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23 Aug 2020 - 4 minutes

Good times and tram-lines. How to make the most of Manchester’s transport network

Manchester transport blog header

A big part of going on holiday is the transport. It's the feeling you have in the car to the airport. The taste of the first early morning pint before your flight. The adrenaline as the plane leaves the runway. And then, seeing your destination. Very often, a city’s transport network is an attraction in its own right.

From the London Underground and gondolas of Venice to the tuk-tuks of Thailand, every city has its own unique way of getting around it and Manchester is no different. It’s time to talk trams!


Manchester Metro tram stop on Deansgate with AXIS in the background

Image: @mangal

The Manchester Metrolink, a tram and light rail system, has 99 stops and counting along 65 miles of track. That makes it the most extensive light rail system in the United Kingdom. In 2018/19, a whopping 43.7 million passenger journeys were made on the network.

The network is made up of eight lines, radiating out from the city centre and terminating at Altrincham, Ashton-under-Lyne, Bury, East Didsbury, Eccles, Manchester Airport, Rochdale and Trafford Centre.

Just like the London Underground, the Metrolink is split into different zones, four in total. Ticket prices vary depending on how many zones you want to travel within. At the time of writing, a standard adult single ticket in any one zone is £1.40. A single ticket covering all four zones would set you back £4.60. Check here to plan a journey and learn more about ticket prices.

If you’re feeling adventurous, we’ve highlighted some of the best things you can do along the stops of Manchester’s tram network.


People browse a stall at Altrincham indoor market

Image: @altymarket

This is a great day out for foodies and anyone who loves to buy local. Altrincham boasts one of the UK’s best markets, winning the Observer Food Monthly Awards ‘Best Market’ in 2015 and coming runner-up in 2016. It is also home to some great restaurants such as Sugo Pasta Kitchen, Porta and Bistrot Pierre.


Steam train on the East Lancashire Railway

Image: @loladennisphotography

Another town famous for its market, Bury is also well known for its black pudding. If you’re looking for a different day out, why not consider a ride on the East Lancashire Heritage Railway, which is based at Bury Bolton Street station and runs to Heywood, Ramsbottom and Rawtenstall.

If trains aren’t your thing, you can always visit Bury Art Museum or Bury Castle.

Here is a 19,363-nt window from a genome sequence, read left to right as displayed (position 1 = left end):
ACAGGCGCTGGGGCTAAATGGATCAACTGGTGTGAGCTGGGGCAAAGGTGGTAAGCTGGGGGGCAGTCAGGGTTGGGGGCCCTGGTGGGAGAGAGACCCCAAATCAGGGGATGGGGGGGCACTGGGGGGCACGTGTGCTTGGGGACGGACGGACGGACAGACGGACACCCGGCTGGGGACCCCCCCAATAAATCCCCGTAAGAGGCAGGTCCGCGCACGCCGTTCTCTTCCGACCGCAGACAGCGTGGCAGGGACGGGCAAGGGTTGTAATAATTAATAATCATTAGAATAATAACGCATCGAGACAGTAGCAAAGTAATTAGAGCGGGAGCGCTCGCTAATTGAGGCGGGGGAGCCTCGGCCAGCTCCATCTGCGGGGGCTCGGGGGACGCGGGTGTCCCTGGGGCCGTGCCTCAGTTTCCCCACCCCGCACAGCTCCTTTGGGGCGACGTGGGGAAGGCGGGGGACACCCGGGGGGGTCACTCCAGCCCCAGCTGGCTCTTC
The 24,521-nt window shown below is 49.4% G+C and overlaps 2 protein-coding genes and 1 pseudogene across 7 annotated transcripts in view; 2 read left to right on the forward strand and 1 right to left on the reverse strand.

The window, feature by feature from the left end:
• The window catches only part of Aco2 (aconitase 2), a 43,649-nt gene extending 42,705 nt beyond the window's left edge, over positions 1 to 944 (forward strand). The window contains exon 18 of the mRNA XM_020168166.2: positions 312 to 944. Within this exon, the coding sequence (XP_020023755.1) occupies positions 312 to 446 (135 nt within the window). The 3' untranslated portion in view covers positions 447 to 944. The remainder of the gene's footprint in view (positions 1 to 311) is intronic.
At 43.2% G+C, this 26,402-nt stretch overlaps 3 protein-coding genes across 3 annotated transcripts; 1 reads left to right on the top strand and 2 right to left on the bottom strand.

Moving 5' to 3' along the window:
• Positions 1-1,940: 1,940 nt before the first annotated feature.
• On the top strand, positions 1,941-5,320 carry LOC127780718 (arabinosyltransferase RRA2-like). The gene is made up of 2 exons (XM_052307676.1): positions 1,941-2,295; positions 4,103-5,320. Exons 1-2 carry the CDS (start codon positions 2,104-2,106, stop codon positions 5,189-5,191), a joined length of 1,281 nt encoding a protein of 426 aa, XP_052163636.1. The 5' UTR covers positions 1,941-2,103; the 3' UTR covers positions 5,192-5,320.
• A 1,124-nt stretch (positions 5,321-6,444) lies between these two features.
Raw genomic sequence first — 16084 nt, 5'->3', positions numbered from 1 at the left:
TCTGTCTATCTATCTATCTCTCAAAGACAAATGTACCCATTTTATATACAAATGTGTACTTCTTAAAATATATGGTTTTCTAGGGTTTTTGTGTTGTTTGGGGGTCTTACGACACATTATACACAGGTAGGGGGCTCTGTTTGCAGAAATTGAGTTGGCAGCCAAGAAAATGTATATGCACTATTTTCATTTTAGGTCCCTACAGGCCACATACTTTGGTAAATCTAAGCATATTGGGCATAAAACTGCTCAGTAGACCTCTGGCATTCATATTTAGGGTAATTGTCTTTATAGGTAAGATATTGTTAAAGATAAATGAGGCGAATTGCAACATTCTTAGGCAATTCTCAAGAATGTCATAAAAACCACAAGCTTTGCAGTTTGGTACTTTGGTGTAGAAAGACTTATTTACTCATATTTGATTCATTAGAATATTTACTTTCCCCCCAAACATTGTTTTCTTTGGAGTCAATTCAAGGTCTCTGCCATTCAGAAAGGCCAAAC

Heaton Park

Heaton Hall in Heaton Park, Manchester

Image: @lukesan_

Perfect for when the weather is hot like it has been these past few weeks, Heaton Park is Manchester’s largest outdoor open-space with over 600 acres to explore and encompasses a boating lake, farm centre, apiary, woodlands and vintage trams.


Salford Quays and Media City Manchester at sunset

Image: @carlosbrolan

Stopping off at MediaCityUK for the first time is an experience in itself. You are surrounded by the glass and steel of the BBC’s hub in the north, as well as the Lowry theatre and art centre, Imperial War Museum North and the futuristic-looking, golden-panelled Alchemist.

For more day-out ideas along the Metrolink, check out this article from Manchester Evening News, though please bear in mind that this was written before Covid-19 and some restrictions may still apply to certain places.


Interior of Manchester airport with hexagonal light fixtures

Image: @manairportuk

One of the Metrolink lines terminates at Manchester Airport. In 2016, the airport was the third-biggest in the UK in terms of passenger numbers and the busiest of those not serving London. While travelling abroad might not be the best idea at the moment, some of the most popular long-haul destinations from the airport include Orlando, New York, Dubai, Las Vegas and Hong Kong.

In recent years, Manchester Airport has added numerous long-haul routes to its network that in the UK, can only be found here or in London. These include Beijing, San Fransisco, Boston, and Houston. It is for this reason that the airport draws in so many passengers from a vast area.


Interior of Manchester Piccadilly train station

Image: @art_camera_obscura

We’ve already touched upon the trams and light rail network that connects our great city. Manchester also has two main stations that serve the national network: Manchester Victoria and Manchester Piccadilly.

Manchester Victoria, situated to the north of the city centre on Hunts Bank close to Manchester cathedral, hosts services to destinations in Northern England such as Blackburn, Rochdale, Bradford, Leeds and Halifax.

Manchester Piccadilly is the principal station in Manchester and is located to the south-east of the city centre. It hosts long distance intercity and cross-country services to national destinations including London, Birmingham, Nottingham, Glasgow, Edinburgh, Southampton and Bournemouth. Like Manchester Victoria, it also hosts regional services to Northern England including Liverpool, Leeds and Newcastle. It is the fourth busiest station outside of London and has 14 platforms, 12 terminal and two through platforms.

No matter how you travel to and around Manchester, whether it be by car, bus, plane or tram, make sure you travel across to see us at either AXIS or Manhattan to take a look at one of our stunning 2-bed apartments. Visit our website to ‘plan your journey.’ Next stop: Manchester!

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